Vivian C. Kelley offers her support to Dr. King in his continued efforts in the Civil Rights Movement. Mrs. Kelley shares with Dr. King a letter in which she asks President John F. Kennedy to address issues of discrimination in the United States. In response to Mrs. Kelly, Lee C. White, Assistant Special Counsel to the President, expresses thanks on the behalf of President John F. Kennedy and assures Mrs. Kelley the President and the Administration are dedicated to ending discrimination and securing the Constitutional Rights of all Americans.

Letters To Mrs. Fillmore from MLK

Dr. King responds to Mrs. Fillmore's previous letter, offering some suggestions to help her. He apologizes that he cannot use SCLC funds because that money is currently in use for the civil rights struggle. Dr. King suggests alternative organizations and programs that may offer her assistance.

OEO Extends Contract with National Council of Negro Women

This press release from the Office of Economic Opportunity highlights a technical assistance program designed to stimulate home ownership among poor Negro women in the deep South.

SCLC Newsletter: February 1964

This SCLC newsletter covers items ranging from Dr. King's Nobel Peace Prize nomination to voter registration drives throughout the country. The lead photo features national civil rights leaders "summoned to the White House for a special conference with President Lyndon B. Johnson."

SCLC Newsletter: June-July 1965

The cover story for this 1965 SCLC Newsletter features Dr. King leading a March in Chicago, and also includes the usual wide gamut of Civil Rights Movement issues. Editor Ed Clayton's column discusses the "loss of fear" among Negroes, who "never again will be systematically excluded from office, or driven back from the voting booth."

Southern Rural Action Project

The Southern Rural Action Project, an initiative of the Citizens' Crusade Against Poverty, seeks to finance and support community development in low-income areas. This progress report highlights current field projects and objectives.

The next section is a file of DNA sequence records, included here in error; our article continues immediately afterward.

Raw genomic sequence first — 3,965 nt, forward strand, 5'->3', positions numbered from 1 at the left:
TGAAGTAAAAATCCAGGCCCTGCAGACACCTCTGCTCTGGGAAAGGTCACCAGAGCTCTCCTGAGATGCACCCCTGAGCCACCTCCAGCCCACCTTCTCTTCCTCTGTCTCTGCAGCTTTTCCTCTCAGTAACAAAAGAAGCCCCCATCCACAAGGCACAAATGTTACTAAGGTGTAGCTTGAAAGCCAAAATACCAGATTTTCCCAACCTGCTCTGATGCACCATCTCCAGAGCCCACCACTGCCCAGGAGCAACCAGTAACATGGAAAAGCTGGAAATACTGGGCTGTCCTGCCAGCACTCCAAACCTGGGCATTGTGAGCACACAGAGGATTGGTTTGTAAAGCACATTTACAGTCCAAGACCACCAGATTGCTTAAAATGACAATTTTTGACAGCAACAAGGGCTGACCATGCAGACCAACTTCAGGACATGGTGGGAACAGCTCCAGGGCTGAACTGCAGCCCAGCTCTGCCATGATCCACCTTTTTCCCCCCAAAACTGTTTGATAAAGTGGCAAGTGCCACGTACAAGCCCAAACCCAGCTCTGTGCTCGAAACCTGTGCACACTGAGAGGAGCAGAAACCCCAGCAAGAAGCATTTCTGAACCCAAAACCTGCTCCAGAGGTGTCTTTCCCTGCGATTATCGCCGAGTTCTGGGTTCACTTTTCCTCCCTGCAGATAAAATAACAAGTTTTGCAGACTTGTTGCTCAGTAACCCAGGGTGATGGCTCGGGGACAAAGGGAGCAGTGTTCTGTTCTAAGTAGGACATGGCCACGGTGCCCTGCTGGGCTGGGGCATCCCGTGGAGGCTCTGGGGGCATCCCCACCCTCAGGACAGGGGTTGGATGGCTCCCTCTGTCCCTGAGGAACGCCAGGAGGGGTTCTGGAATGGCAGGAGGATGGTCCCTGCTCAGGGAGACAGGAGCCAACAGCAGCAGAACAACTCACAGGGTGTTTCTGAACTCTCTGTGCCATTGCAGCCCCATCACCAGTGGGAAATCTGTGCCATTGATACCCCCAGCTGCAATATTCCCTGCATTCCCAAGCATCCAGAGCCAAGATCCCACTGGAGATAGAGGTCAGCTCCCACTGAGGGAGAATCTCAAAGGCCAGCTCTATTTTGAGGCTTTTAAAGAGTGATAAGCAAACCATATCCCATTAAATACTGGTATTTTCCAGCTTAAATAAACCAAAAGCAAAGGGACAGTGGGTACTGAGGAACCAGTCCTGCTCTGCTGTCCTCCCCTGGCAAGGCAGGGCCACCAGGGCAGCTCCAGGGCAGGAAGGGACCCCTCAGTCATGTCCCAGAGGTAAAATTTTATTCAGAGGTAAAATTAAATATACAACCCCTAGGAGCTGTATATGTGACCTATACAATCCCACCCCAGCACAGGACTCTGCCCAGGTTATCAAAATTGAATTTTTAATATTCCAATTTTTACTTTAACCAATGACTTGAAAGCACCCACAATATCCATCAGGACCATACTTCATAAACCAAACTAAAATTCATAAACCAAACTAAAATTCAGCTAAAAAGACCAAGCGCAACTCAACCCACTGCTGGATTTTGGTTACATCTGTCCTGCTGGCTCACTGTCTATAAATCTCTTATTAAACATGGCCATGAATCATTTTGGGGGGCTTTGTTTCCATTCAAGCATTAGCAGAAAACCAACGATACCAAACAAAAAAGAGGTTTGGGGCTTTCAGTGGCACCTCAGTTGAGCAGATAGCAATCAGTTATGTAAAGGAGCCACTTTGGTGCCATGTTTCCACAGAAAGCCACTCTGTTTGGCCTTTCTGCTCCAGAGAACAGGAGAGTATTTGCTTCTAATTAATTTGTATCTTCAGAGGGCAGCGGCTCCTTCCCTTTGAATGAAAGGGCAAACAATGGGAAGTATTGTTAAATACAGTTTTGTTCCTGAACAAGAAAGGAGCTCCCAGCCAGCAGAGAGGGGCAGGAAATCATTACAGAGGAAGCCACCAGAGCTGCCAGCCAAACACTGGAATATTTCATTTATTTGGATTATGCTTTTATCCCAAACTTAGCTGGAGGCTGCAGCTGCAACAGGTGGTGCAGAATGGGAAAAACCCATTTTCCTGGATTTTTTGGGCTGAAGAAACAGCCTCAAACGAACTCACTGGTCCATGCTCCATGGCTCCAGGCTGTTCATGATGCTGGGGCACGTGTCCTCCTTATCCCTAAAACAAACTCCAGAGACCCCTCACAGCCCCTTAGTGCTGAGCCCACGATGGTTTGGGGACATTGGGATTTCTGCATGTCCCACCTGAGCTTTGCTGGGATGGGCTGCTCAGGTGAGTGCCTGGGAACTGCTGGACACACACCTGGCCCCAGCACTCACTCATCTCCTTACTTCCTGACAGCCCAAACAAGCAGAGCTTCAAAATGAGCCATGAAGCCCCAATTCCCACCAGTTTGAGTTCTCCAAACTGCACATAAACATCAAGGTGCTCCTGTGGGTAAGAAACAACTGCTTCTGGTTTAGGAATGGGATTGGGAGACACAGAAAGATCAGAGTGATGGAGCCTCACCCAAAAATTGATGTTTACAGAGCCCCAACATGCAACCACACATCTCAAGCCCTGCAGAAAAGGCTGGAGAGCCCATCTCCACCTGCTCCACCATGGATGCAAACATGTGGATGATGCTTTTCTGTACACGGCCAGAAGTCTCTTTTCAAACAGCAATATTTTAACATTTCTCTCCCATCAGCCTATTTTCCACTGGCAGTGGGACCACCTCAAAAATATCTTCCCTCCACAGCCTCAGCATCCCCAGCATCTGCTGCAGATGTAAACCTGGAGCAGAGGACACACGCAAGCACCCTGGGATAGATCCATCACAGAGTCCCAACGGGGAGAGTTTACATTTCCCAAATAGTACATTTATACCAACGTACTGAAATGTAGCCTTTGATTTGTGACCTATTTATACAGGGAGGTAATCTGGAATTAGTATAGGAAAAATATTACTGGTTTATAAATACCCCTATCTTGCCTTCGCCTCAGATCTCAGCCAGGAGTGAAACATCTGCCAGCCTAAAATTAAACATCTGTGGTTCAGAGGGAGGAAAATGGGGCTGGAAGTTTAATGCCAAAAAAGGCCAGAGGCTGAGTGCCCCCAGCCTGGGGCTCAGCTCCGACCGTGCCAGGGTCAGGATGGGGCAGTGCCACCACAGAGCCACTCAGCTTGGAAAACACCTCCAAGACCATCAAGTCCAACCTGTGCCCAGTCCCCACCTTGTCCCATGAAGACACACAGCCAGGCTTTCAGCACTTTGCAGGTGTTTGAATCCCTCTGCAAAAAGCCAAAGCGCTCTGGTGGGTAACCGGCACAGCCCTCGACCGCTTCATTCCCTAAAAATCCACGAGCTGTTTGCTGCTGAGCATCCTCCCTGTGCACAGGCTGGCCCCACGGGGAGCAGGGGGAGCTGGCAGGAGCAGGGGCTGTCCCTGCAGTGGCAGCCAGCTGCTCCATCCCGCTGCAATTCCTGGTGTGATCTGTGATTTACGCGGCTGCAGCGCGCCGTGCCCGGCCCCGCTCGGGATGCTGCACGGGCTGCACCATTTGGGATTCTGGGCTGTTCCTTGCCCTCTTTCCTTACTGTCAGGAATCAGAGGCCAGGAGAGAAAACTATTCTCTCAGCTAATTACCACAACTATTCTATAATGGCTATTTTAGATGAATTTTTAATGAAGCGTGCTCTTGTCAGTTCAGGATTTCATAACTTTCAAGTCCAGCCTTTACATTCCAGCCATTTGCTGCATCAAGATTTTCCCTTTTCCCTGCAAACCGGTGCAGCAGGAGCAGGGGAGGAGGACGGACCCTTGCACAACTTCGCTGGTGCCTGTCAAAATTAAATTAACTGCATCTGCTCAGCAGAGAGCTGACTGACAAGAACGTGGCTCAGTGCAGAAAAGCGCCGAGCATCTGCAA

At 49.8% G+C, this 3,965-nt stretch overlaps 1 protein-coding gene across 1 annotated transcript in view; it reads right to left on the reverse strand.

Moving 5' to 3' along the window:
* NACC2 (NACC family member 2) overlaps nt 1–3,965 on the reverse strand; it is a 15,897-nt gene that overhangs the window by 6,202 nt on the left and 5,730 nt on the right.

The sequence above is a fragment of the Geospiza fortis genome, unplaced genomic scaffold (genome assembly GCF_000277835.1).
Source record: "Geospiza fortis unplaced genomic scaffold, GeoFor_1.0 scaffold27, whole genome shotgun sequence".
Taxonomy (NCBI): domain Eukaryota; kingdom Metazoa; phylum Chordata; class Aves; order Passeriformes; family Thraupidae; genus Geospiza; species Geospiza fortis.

Telegram from Robert L. Green, Floyd McKissack and Roy Wilkins to MLK

Mr. Wilkins, Mr. Kissack and Mr. Green express their viewpoint regarding restrictive racial policies towards the Negro, more specifically towards Negro women by members of the Women's City Club of Detroit. The author encourages a dismembership from the club based on their findings.

Terminated Employee Asks for a Meeting with the SCLC Board

Meredith Gilbert writes to William Rutherford regarding her termination in January 1968 from employment with SCLC.

The National Council of Negro Women

This brochure gives a brief overview of the NCNW and the positive results its had on the Negro community.

The Stresses of the White Female Worker in the Civil Rights Movement in the South

Dr. Alvin F. Poussaint describes social and psychological stresses that white female civil rights workers encounter in both their living and working conditions in the American South in the 1960's.

Women's International League for Peace and Freedom Newsletter

This issue of the Women's International League for Peace and Freedom newsletter, Four Lights, was sent to Coretta Scott King. It features an article about the current state of their demonstrations against Vietnam, including a quote by Dr. Benjamin Spock calling on President Johnson to end the attack on the Vietnam War.

Women's Response to the Rising Tide of Violence

Women's Response to the Rising Tide of Violence was a two day day conference in Philadelphia. The women who gathered agreed that violence was not a spontaneous action, but something that grows out of the environment. The way to combat such violence it enforce positive action with long-term solutions through social, economic, and political programs.

Youth in the World of Work

Daniel H. Kruger describes many aspects of current labor trends in regards to automation, education and employment ratios in the United States.